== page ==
For those who don’t know, the Arduino cannot actually generate random numbers, so I use a noise circuit into one of the spare digital inputs. This signal gets XORed with the pseudo random signal (the reason for that, I’ll leave to the student to figure out) in order to generate a truly random (or at least non-deterministic) sequence.

  1. bTestAudioOutputs – Spits out a saw wave onto the two DAC outputs. You can set this to what you want… you can go as high as about 16V P-P, just watch for the tips of the triangles to start to round off… or be safe and set it to about 10V P-P.

  2. Reset Button – hit it. Make sure it works. Make sure that when the EventManager.init() runs that all of the lights light up. If they don’t then you should start debugging before you go any further. Most likely just a cable that needs a little poke with a sharp stick.

  3. Pair BT – set up pairing with your computer. There’s a whole article on how that works. (http://nw2s.net/bluetooth-pairing/)

  4. BT indicator – Make sure the BT indicator lights up when you have the port set to the BT port and the serial monitor open in the IDE.

  5. BT reset via DTR – make sure you can reset the device from the BT connection. I use SerialTools on OS X. Toggle the DTR pin from within that program and the device should reboot.

  6. bTestSD – This will read the contents of the SD card and spit it out to the serial monitor. This will test that 1. your SD card reader is working, 2. your SD card is readable, and 3. the SD indicator light works.

  7. bTestAnalogInputs – This is the easy biasing since the input gains are fixed. Just adjust the input offset bias trimmer until you get as close to 0 as possible. There are lots of numbers in this display. The one you’re looking at is the third number of each column. This is the mV value of the input CV.

Make sure none of them are very far off from the others (as in more than about 10mV) The final column is the average of all 12 inputs.

  1. test input pots individually – Then go through and turn each pot all the way up and make sure you’re getting close to 5000 mV input.

  2. test input jacks individually – Then use a really slow bipolar LFO (I use my morphing terrarium) and plug it in to each of the input jacks one at a time. Turn up the input pot and make sure that you’re getting positive and negative signals going to the ADC.

  3. bTestDigitalInputs – test each toggle, both momentary and latched. Note that the first column is actually the noise signal piped to one of the digital inputs, so you’re really interested in the last 8 columns.

  4. test input jacks individually – Then plug a clock or gate into a digital input and turn it to the latched side. Your display should show some ones when that gate signal is high.

  5. bTestAnalogOutputs – This is the tough biasing.

So here’s what you’re doing… you’re adjusting two settings. One is the gain of the op amp. This is what the 16 trimmers lined up in groups of four do. The second thing you’re doing is adjusting the input offset value. That’s what the one trimmer off by itself is doing.

Another way to look at this is that the gain is setting the overall range (i.e. 5V p-p or 20V p-p) while the input offset is setting the midpoint of that range. Problem is that the gain affects how much the input offset voltage shifts the midpoint, so tuning gets tricky without an analog computer to help you out. Oh wait. What’s this thing I have sitting here?

Here’s where I start:

Using a digital multimeter, clamp to the USB plug housing with the ground side. Directly below the offset trimmer there is a via. Poke your positive lead at the via and measure the voltage.

You want to start about 0.837V for a +/- 5V bias and you want to start about 0.909V for +/- 10V biasing.

Once you’re there, switch your DMM to something that can measure the output of the 3.5mm plug (or disconnect the ribbon cable and clamp to the pin header, but I prefer to measure off the 3.5mm. otherwise, I’d have to also test the 3.5mm plugs separately.)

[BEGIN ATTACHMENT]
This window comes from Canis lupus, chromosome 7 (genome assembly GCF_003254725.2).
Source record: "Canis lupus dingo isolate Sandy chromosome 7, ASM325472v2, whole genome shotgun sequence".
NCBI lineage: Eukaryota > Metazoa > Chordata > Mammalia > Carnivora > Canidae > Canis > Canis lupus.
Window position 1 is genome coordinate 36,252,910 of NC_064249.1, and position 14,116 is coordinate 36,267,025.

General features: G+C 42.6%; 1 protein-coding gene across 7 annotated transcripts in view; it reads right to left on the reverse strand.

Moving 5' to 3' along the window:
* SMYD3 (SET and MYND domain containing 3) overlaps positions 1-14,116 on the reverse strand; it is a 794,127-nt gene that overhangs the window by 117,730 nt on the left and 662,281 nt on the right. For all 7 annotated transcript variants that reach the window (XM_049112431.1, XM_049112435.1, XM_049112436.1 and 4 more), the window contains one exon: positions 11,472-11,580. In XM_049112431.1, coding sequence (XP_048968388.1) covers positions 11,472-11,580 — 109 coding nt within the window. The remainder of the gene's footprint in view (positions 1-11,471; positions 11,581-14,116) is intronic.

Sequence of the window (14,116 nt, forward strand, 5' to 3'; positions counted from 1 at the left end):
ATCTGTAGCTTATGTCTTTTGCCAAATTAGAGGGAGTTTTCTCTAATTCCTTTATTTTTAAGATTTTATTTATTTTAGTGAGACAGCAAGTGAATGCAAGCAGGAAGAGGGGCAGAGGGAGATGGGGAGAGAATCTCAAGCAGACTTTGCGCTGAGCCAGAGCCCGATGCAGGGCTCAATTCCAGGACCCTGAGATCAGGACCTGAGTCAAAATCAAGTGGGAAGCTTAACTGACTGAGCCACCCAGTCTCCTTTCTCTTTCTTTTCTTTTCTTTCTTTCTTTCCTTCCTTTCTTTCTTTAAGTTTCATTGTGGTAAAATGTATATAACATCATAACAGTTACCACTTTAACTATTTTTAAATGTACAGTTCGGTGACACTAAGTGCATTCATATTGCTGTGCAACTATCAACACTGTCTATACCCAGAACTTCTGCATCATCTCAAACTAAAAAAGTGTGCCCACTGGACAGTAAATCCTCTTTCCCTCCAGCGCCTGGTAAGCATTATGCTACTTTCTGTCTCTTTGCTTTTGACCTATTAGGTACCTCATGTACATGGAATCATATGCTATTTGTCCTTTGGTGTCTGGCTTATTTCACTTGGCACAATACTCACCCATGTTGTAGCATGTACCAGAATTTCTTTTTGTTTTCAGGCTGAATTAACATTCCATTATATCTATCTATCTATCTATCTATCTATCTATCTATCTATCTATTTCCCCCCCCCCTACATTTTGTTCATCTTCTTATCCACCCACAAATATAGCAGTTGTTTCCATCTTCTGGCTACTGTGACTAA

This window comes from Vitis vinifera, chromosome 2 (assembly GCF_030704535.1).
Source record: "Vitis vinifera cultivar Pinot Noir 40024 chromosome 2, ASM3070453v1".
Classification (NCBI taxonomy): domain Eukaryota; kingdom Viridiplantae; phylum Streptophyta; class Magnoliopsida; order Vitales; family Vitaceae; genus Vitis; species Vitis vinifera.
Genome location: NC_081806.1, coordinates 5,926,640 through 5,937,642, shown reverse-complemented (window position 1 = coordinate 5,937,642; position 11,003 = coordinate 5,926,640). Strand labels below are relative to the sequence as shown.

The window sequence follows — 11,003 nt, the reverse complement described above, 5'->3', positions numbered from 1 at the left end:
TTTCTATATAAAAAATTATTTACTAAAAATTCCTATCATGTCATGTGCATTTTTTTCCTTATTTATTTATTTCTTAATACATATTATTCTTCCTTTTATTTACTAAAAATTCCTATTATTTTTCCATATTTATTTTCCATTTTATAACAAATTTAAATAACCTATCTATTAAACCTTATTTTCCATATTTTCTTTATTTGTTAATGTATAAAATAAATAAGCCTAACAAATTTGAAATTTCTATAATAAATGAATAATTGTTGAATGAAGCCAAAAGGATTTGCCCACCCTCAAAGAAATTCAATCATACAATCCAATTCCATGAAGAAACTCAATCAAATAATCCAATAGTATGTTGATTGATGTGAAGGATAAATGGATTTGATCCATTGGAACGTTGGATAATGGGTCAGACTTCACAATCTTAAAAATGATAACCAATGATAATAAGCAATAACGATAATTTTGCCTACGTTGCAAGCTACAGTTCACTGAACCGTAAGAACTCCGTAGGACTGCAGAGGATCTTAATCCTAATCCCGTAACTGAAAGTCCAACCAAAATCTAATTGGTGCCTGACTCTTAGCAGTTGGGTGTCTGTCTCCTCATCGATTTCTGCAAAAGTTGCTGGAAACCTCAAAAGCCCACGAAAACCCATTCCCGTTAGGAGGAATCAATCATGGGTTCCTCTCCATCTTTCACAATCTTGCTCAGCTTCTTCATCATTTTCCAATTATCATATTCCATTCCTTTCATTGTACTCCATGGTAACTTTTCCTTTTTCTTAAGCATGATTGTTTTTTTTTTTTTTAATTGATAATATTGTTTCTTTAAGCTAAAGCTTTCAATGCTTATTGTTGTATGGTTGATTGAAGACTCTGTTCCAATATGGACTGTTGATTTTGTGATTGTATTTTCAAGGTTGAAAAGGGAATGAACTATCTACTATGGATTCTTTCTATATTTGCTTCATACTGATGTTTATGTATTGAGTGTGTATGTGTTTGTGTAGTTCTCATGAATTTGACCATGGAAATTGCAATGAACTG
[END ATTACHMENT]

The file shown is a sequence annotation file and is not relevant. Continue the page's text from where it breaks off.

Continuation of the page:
When you run the sketch, the first switch toggles between all -5, -4, -3, -2, -1, 0, 1, 2, 3, 4, and 5V. If you’re biasing for +/- 10V, it shows those values, but you’re really tuning to 2x those values.

Confused yet?

Anyway, set the toggle until the serial monitor shows that the output should be 5V (5000mV).

Your DMM will not read 5V unless you are incredibly lucky. Turn the gain trimmer until the DMM reads 5V (or 10V, remember!).

You have now made a first stab at 1. setting the input offset and 2. setting the gain.

Nothing is that easy, however. We need to make sure that -5V is correct. It probably isn’t, so hit the toggle until -5V is being shown in the serial monitor.

What you’ll see is that it’s probably reading an actual value of -5.5V in the DMM.

What does this mean? This means that you’ve got about 0.5V too much range (gain) and the midpoint (input offset) is about -0.25V too low.

So shift the input offset by about -0.10V, making the DMM read -5.4V, and then decrease the gain until the DMM reads -5V.

Now lets see where +5V is actually reading… It won’t be 5V any more… it’ll probably be about 5.1V.

So do the same. Decrease the input offset just a hair, then decrease the gain just a hair. Make it read 5V. Then check -5V and see what it’s reading.

You get the picture. Oof. It’s a bit of work, but once you get the first one set, you can breeze through the rest without touching the input offset, just set them all to as close to 5V as possible. You can basically get them all to +/- 0.5% with some work.

If you’re tuning to +/- 10V, the gains are a little higher and the position of the trimmer makes it such that tiny movements make big changes in the bias points, so it’s just possible you’ll drive yourself crazy. Fair warning? Okay maybe a little late.

Glue the SD card reader in place

This is a very very critical step. Superglue is amazing stuff. It’s messy stuff, and if you botch this step, you’re going to have a time getting it fixed.

Start by dry fitting the SD card reader into position as in the photo below. Depending on how aggressive you were with the file, the fit may be tight or loose. If it’s just tight enough to stand on its own, then great. If not, then you can still get by, you just need to be a bit more careful.

dry fit SD1

Then take the nylon block and dry fit it as well. Don’t use any glue yet. You’ll want to practice the motion of sliding in the nylon block and holding it in place a few times to make sure you’re comfortable and that you can do it repeatedly and remain smooth.

gluing1

Once you’re comfortable with that, place two drops of super glue (just two!) on the two mating surfaces. Slide it into place like you’ve practiced, and hold it steady for 20 seconds. Slowly release the pressure after 20 seconds and step away. Don’t touch it for at least a few hours. Don’t touch it!

gluing 2-1

Attach all of the nuts and knobs

Note that the toggle switch nuts and the 3.5mm nuts look similar, but they are different threads, so keep them separated to avoid confusion.

Rack it up!